Training Ground implicitly bears a relation to current events in the Netherlands, where the hotly debated question of dual citizenship and resulting political loyalty is tied to ultranationalist concerns. But to interpret the work solely as a metaphor for this particular conflict and in view of Dutch immigration policy is falsely reductive. The Dutch situation is only one example of a broader development of nationalist impulses that seem to have taken the world hostage and are at the basis of the reigning atmosphere of heightened anxiety vis-à-vis the issue of immigration. In the context of the global war on terror, Training Ground’s message of hope and emancipation applies just as much to the situation in the United States as it does to that in Western Europe. It matters little if the potential threat comes from the east or the south. The fear of national invasion and economic erosion by an “other” is universal and the methods of prevention comparable. If we’re lucky, Mik’s message carries across national borders and into a collective consciousness where everybody is considered a citizen of the world.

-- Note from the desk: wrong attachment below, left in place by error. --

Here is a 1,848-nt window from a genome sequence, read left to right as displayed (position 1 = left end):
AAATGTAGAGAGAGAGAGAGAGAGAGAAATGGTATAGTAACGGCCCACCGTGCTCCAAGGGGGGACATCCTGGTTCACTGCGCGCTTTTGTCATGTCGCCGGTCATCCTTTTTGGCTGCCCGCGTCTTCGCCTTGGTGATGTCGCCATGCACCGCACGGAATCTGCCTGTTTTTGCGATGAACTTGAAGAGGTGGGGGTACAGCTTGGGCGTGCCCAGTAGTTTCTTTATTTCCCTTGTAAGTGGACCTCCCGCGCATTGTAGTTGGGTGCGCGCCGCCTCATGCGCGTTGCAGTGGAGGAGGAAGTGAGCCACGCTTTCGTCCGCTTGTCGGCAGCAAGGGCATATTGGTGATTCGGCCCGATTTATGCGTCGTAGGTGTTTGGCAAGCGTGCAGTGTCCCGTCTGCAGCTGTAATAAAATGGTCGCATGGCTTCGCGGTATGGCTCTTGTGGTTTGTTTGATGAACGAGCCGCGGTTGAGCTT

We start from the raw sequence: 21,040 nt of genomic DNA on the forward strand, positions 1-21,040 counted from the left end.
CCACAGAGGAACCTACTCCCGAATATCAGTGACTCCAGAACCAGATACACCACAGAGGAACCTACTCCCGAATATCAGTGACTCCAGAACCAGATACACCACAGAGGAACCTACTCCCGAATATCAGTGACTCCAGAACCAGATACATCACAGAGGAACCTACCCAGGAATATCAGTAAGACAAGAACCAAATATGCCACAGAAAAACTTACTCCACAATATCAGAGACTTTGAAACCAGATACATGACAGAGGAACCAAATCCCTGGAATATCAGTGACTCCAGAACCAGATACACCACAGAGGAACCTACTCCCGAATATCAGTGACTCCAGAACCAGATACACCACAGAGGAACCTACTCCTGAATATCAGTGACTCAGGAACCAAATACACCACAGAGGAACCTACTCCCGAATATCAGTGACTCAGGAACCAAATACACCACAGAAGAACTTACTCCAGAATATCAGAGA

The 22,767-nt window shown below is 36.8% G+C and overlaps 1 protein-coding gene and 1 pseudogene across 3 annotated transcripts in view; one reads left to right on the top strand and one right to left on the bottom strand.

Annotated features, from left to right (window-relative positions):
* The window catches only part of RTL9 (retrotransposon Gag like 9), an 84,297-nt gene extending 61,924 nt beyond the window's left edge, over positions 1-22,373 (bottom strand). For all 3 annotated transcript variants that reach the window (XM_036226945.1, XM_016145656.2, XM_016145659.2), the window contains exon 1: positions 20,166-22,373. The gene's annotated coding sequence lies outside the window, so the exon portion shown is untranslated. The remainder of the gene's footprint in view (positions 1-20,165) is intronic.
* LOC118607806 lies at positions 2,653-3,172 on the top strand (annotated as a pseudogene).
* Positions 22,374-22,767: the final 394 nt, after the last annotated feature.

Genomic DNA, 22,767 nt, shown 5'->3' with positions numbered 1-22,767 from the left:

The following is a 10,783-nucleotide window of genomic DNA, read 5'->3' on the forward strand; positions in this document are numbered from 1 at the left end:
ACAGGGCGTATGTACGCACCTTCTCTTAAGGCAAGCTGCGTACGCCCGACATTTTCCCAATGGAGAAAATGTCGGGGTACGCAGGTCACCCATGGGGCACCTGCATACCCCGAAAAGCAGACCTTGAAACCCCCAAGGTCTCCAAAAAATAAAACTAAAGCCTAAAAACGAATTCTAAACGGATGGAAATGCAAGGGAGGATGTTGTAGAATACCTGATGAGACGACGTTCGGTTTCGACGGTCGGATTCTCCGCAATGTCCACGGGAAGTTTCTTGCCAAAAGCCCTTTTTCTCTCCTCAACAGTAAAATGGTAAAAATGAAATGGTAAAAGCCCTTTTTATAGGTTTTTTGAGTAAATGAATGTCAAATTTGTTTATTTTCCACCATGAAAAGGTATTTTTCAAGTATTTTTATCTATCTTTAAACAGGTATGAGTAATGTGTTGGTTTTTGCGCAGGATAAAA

1 Rosi Braidotti, Charles Esche, and Maria Hlavajova, eds., Citizens and Subjects: The Netherlands, for Example (Utrecht: BAK; Zürich: JRP Ringier, 2007), pp. 37–38.
2 Ibid., p. 36.
3 Ibid., p. 38.
AERNOUT MIK was born in 1962 in Groningen, Netherlands, and now lives and works in Amsterdam. He’s had solo exhibitions at the Camden Arts Centre in London, Kunstverein Hannover in Germany, Fruitmarket Edinburgh, Scotland, UCLA Hammer Museum in Los Angeles, the New Museum in New York, MCA in Chicago, and Centre pour l’image contemporaine in Geneva, among many others. He recently represented the Dutch Pavillion at the Venice Biennale in Italy.
CLAUDIA SCHMUCKLI is the Curator of Contemporary Art at Blaffer Gallery, the Art Museum of the University of Houston. Exhibitions organized and publications written by her for Blaffer Gallery include Katrina Moorhead: A Thing Called Early Blur (2007), Amy Sillman: Suitors & Strangers (2007), and Urs Fischer: Mary Poppins (2006).